Boosting curb appeal

Start from the ground up when enhancing your home
Boosting curb appeal

When you sell your home, one of the most important things you can do is boost your home's curb appeal. In fact, the National Association of Realtors says that curb appeal sells 49 percent of all homes.

Whether you are selling your home or staying put, here are some tips on improving your lawn and landscape.

Complement with color

Consider your home's exterior when selecting flowering plant combinations for plant beds, window boxes or front porch planters. With a white house, any color combination will work well. With a yellow house, red, purple or pink blooms tend to complement best. Keep in mind:

  • For a calming effect, use cooler colors like blue, green and purple. They blend into the landscape for a peaceful look.
  • Bold colors add excitement and drama to the landscape. Warm yellows, oranges and reds enliven a garden. Yellow reflects more light than other colors, so yellow flowers will get noticed first.
  • Not all color needs to come from flowers. Foliage can be a great landscape enhancer, so look for colorful grasses and plants like silvery lamb's ear, variegated hostas, and Japanese painted ferns.

Water right

Proper watering can go a long way toward keeping your lawn looking good. Check the working condition of sprinkler heads and water lines to make sure they're working properly. To ensure your manual or automated watering system covers the landscape efficiently, set a one-inch deep empty food can in the middle of your lawn so you can measure the depth of water collected each watering cycle. In addition:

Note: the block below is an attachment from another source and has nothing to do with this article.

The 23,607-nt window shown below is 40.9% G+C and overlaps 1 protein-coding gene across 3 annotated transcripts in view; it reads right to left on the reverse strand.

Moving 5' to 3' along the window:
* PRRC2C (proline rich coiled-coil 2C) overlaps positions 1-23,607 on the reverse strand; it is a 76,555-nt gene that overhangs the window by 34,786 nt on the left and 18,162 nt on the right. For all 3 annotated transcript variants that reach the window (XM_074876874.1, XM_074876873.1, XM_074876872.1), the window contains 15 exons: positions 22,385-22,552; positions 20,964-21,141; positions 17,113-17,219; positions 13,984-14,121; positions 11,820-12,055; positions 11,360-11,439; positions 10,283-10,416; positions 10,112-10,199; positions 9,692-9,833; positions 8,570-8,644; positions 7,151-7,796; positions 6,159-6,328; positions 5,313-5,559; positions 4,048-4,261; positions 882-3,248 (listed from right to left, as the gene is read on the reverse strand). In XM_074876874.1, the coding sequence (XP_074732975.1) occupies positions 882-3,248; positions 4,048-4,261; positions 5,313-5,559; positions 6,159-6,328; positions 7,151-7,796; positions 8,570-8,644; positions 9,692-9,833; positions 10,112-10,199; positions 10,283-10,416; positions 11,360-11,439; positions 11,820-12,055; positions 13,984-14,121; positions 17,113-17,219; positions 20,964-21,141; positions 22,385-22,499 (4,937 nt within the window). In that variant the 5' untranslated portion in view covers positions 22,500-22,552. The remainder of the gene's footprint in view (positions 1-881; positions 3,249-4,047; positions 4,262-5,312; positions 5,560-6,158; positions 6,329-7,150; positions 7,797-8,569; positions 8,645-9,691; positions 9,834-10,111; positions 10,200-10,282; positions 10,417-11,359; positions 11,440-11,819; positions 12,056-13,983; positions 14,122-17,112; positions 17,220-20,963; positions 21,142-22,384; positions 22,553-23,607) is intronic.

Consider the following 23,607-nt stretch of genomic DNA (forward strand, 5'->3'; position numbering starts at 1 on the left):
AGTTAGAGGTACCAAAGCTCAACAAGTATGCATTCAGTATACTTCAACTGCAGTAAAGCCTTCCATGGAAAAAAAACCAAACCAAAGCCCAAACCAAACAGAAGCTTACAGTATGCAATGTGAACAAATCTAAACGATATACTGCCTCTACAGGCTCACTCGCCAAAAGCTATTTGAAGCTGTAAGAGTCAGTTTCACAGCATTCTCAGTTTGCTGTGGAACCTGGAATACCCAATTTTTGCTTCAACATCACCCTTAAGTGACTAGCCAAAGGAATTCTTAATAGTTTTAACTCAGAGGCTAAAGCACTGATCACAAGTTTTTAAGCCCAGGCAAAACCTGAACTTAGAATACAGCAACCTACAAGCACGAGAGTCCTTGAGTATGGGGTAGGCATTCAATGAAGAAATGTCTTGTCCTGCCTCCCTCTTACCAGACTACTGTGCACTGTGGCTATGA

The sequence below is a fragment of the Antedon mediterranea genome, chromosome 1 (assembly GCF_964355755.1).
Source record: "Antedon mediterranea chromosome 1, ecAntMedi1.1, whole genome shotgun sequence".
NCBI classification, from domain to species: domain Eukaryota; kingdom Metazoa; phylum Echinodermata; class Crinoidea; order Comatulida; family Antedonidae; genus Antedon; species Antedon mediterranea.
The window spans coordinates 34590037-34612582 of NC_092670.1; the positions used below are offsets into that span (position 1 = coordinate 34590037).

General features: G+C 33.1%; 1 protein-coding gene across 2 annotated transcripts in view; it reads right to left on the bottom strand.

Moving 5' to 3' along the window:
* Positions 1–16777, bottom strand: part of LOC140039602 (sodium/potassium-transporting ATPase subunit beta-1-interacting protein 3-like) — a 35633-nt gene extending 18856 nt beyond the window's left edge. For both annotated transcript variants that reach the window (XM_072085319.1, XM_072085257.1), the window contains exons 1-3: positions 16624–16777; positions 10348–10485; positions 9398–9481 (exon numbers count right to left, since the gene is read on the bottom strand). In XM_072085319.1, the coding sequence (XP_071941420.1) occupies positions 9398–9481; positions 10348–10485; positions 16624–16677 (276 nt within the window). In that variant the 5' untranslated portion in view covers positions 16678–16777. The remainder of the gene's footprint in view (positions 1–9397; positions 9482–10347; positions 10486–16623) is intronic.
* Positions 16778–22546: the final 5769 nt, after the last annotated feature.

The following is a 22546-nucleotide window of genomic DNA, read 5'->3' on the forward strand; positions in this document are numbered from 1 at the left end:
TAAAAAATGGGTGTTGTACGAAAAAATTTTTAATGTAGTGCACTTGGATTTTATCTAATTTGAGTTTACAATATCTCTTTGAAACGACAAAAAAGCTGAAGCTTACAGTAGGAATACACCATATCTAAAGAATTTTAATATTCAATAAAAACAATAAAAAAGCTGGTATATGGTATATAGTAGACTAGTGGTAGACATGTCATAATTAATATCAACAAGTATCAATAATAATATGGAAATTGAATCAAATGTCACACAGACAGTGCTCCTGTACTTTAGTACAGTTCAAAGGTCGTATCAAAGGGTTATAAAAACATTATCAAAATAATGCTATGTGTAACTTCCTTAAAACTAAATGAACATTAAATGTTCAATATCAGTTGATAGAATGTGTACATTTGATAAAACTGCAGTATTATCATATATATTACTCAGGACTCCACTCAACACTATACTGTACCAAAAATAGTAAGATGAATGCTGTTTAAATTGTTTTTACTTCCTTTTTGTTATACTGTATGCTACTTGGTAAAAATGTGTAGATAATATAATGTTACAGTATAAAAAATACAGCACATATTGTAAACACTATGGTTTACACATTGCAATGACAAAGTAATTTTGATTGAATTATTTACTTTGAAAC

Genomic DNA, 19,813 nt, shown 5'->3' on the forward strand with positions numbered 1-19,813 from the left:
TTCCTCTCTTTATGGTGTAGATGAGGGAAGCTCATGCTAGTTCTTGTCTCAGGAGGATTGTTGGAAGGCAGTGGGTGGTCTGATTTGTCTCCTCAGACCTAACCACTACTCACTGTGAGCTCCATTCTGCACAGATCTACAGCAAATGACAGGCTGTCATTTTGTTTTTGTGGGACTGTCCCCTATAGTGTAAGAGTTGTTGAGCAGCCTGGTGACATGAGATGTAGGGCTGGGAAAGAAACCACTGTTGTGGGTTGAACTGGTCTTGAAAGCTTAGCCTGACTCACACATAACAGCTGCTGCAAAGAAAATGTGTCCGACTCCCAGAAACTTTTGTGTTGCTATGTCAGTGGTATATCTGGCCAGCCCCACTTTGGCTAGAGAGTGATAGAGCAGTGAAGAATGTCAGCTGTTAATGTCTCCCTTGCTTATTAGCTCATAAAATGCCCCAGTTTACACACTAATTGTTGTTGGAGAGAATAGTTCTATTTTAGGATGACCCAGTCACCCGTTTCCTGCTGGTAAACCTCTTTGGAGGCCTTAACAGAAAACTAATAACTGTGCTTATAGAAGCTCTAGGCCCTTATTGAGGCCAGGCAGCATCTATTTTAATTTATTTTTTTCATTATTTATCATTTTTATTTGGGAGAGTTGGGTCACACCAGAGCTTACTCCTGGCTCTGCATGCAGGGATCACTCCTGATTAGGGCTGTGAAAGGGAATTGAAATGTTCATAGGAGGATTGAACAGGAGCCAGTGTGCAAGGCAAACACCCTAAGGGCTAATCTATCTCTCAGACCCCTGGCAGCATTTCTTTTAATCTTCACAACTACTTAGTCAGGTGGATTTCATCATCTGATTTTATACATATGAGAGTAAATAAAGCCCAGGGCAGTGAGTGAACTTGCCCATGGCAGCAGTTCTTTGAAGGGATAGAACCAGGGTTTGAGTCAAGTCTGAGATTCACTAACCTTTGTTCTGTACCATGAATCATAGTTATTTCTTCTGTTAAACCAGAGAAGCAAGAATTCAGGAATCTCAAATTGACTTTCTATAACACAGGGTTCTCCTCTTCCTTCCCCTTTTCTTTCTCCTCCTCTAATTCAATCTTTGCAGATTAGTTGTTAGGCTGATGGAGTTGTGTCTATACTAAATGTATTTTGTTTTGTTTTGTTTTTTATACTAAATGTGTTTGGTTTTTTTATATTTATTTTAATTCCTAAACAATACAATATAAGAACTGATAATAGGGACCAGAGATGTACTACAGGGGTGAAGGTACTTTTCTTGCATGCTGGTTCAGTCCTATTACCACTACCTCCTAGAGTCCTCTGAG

• Don't overwater. Watering too much can result in shallow plant roots, weed growth, storm water runoff and the possibility of disease and fungus development. Give your lawn a slow, steady watering about once a week. Adjust your watering schedule depending on rainfall, as well as your grass and soil type. Trees and shrubs need longer, less frequent watering than plants with shallower roots.
  • The best time to water is early morning, between 4 and 7 a.m. This helps reduce evaporation, since the sun is low, winds are usually calmer and temperatures cooler. The Environmental Protection Agency (EPA) says that you can lose as much as 30 percent of water to evaporation by watering midday. Always be mindful of local water restrictions.
  • Take advantage of rain. Let nature water your landscape as much as possible. Rain barrels are a great way to harvest rain for watering your plants later on — and it saves you money on your water bill, too.

The above tips were provided by TruGreen, a lawncare company, and Jason Cameron, a licensed contractor and television show host. For more lawncare tips, visit www.TruGreen.com.

Family Features.com

Share this article

Leave a comment

You are commenting as guest.

top